Glasgow was not a natural orator and to the end of his life remained diffident about public speaking. His parliamentary speeches reveal a serious and courteous man who, when called on, acquitted himself well, speaking with force, intelligence and perception. Defence was a major interest. He spoke often on behalf of returned soldiers. While he dissented from the majority report of the Select Committee on the Claims of Captain J. Strasburg for a War Gratuity on the grounds that Strasburg was not eligible under the relevant legislation, he nevertheless stated that Strasburg had a moral right to a gratuity. The following year Glasgow wrote the majority report of the Select Committee on the Discharge of Warrant Officer J. R. Allen from the Australian Military Forces. The report upheld Allen’s discharge and brought Glasgow into direct conflict with the committee’s chairman, former AIF colleague and fellow commander at Villers-Bretonneux, Senator H. E. (‘Pompey’) Elliott.
He believed in being prepared for war: ‘No one can foresee war. It comes down like a thief in the night’. When Labor’s Senator Needham suggested it was ‘better to build friendships than battleships’, Glasgow responded: ‘Yes; but when one’s friends are armed to the teeth, one may very well say to them, “We will lay down our arms, if you will do so first”’. He believed that those who enjoyed the privileges of citizenship should accept responsibility for the defence of their country. He was a consistent advocate of military training. When Senator Daly asserted: ‘The next war will be one in which science will play a most important part, and man and gun power will be of little value’, Glasgow disagreed—manpower, he considered, would remain the deciding factor. He had firm views on the management of the armed forces, and regarded it a commander’s ‘duty to consider the physical and mental well-being of the men’. He believed inefficient officers should be dispensed with. Commenting on the proposed Australian War Memorial in Canberra, he said: ‘This memorial, containing [the names of the fallen] and the relics of their great achievements, will be a constant reminder of our responsibility to their memory’. Above all, he believed in Australia and the Australian character. He held that if employers spared no effort in gaining the respect and goodwill of their employees, and these in turn rendered ‘good and loyal service’, Australia would never look back.
In 1923 Glasgow played a leading role in an attempt to heal the rift between the Nationalist Party and the Country Party in Queensland, and such was his stature that he was offered the leadership of the newly formed United Party in Queensland, an offer he declined. Around the same time, he was also considered for a federal portfolio, but was not offered one until June 1926 when he became Minister for Home and Territories in the Bruce–Page Government. It was a popular appointment. The Brisbane Courier believed Glasgow was ‘just the sort of man to cut the bonds of red tape’ and ‘infuse a new spirit of alertness and efficiency into the rather immobile ranks of his department’.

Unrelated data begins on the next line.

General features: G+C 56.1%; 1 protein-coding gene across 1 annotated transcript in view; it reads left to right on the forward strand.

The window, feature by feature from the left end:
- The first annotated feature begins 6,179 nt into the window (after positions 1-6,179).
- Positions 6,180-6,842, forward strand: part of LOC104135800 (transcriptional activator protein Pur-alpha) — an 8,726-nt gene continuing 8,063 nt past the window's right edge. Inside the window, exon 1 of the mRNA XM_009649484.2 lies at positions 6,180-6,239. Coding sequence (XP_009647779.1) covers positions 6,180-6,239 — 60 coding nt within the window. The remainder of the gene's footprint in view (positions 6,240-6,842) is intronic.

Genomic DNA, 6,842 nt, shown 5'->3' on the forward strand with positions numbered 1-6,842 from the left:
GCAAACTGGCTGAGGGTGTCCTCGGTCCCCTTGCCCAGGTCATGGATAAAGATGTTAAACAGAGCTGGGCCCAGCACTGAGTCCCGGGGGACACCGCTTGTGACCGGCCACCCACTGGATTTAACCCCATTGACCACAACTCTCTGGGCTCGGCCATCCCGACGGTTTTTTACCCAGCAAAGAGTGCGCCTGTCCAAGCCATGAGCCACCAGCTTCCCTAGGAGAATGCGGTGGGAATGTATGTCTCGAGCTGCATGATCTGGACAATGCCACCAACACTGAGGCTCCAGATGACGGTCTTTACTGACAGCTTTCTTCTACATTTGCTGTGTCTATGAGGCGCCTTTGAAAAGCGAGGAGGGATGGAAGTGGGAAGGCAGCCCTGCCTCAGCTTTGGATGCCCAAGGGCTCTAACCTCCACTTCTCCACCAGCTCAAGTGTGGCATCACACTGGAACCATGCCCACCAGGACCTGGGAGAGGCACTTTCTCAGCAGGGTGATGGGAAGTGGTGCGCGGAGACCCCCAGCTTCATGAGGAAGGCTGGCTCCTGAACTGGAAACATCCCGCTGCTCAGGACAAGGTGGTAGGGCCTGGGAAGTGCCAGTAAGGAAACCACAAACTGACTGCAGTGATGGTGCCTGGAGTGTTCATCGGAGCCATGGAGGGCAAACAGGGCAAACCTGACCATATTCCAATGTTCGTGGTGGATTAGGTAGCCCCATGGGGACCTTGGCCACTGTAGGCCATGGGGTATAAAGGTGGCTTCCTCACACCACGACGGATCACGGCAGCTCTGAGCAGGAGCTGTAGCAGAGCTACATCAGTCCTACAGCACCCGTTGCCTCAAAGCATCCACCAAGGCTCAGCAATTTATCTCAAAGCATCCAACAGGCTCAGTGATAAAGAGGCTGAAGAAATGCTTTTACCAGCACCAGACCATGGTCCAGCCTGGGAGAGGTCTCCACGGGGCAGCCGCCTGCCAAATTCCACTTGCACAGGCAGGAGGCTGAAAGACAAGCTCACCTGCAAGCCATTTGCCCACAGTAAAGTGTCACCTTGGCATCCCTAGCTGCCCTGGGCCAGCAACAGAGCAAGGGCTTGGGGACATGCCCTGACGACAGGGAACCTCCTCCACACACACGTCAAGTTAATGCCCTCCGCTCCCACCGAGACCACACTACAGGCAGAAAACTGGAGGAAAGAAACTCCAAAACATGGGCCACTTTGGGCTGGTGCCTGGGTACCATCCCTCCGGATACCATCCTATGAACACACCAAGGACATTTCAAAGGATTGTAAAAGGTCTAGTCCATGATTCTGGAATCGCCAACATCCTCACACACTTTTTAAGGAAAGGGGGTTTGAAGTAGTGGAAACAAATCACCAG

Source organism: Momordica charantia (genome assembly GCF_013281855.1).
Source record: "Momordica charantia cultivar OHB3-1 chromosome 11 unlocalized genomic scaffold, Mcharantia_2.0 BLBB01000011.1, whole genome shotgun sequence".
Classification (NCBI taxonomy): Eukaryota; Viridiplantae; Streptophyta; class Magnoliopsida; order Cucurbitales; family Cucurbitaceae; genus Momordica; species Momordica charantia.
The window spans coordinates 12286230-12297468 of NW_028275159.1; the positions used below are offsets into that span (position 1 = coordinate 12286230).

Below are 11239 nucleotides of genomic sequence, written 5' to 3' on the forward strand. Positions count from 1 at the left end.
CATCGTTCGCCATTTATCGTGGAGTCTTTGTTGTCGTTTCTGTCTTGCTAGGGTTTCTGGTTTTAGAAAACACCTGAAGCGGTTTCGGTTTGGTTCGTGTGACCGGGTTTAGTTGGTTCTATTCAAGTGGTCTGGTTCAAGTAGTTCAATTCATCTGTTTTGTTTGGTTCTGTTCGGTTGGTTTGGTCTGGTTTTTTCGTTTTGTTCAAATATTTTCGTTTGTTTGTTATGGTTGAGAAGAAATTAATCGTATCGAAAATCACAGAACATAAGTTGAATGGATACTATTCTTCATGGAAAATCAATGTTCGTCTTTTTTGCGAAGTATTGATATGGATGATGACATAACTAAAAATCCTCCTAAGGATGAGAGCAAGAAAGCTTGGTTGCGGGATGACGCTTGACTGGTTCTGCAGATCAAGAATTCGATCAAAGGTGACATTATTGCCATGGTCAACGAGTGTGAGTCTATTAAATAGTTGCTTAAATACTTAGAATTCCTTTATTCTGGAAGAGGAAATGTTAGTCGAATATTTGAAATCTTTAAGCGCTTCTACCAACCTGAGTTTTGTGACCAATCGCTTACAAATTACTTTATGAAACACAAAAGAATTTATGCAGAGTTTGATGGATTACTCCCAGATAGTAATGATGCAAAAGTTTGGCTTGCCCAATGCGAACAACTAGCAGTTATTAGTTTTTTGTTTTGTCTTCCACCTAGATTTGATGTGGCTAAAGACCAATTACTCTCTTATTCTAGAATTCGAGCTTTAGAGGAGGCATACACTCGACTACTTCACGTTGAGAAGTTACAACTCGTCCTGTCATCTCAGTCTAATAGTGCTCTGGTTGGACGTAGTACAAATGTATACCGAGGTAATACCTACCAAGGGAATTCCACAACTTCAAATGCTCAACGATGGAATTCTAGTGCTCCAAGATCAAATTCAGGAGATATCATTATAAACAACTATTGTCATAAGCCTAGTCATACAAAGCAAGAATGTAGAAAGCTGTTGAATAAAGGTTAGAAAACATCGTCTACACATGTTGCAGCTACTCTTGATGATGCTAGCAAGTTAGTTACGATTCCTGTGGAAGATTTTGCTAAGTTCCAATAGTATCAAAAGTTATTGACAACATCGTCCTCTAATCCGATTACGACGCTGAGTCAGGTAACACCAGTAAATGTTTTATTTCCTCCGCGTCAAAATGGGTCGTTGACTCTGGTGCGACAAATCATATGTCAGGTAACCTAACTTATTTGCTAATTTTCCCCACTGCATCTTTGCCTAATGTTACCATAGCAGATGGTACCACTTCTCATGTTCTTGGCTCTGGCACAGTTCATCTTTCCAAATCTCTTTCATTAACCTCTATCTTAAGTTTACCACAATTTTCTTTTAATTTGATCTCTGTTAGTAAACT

However, his brief tenure as Minister for Home and Territories was a difficult one, coming as it did in the period immediately prior to the removal of Parliament to Canberra. His oversight of the Federal Capital Commission was subject to criticism, which he met in his usual implacable style, and he was caught up in the controversy surrounding the dismissal of Colonel E. T. Leane as Administrator of Norfolk Island. His sternest critic was, once more, Pompey Elliott, who argued in August 1926 that Glasgow had ‘lost his grip of the department’.
In March 1927 Glasgow replaced Sir Neville Howse as Minister for Defence (a portfolio Glasgow had represented in the Senate since his initial appointment to the ministry). His task in carrying out a predetermined policy largely governed by financial stringency was not an easy one, but, according to the 1929 annual report of the Department of Defence, the two previous years had seen ‘a resuscitation of the spirit and traditions of the Army’, which may well have been due to Glasgow’s undoubted capacity to inspire and lead. As Minister for Defence he also held responsibility for the development of civil aviation, and in 1928 had introduced the Defence Equity Bill which included provisions for surveillance of the Australian coast, particularly in the north-west.
During the absence of Senator Pearce in late 1927, Glasgow became Acting Leader of the Government in the Senate, presenting legislation and defending government policy. In 1928 he led the Commonwealth delegation to the Empire Parliamentary Association meeting in Canada. With the defeat of the Government in October 1929, Glasgow was appointed Deputy Leader of the Opposition in the Senate. He played a prominent role in attacking the policies of the Scullin Government, earning himself a reputation as ‘Big Bill’ Glasgow, and chairing the Select Committee on the Central Reserve Bank Bill, which was comprised entirely of Opposition senators.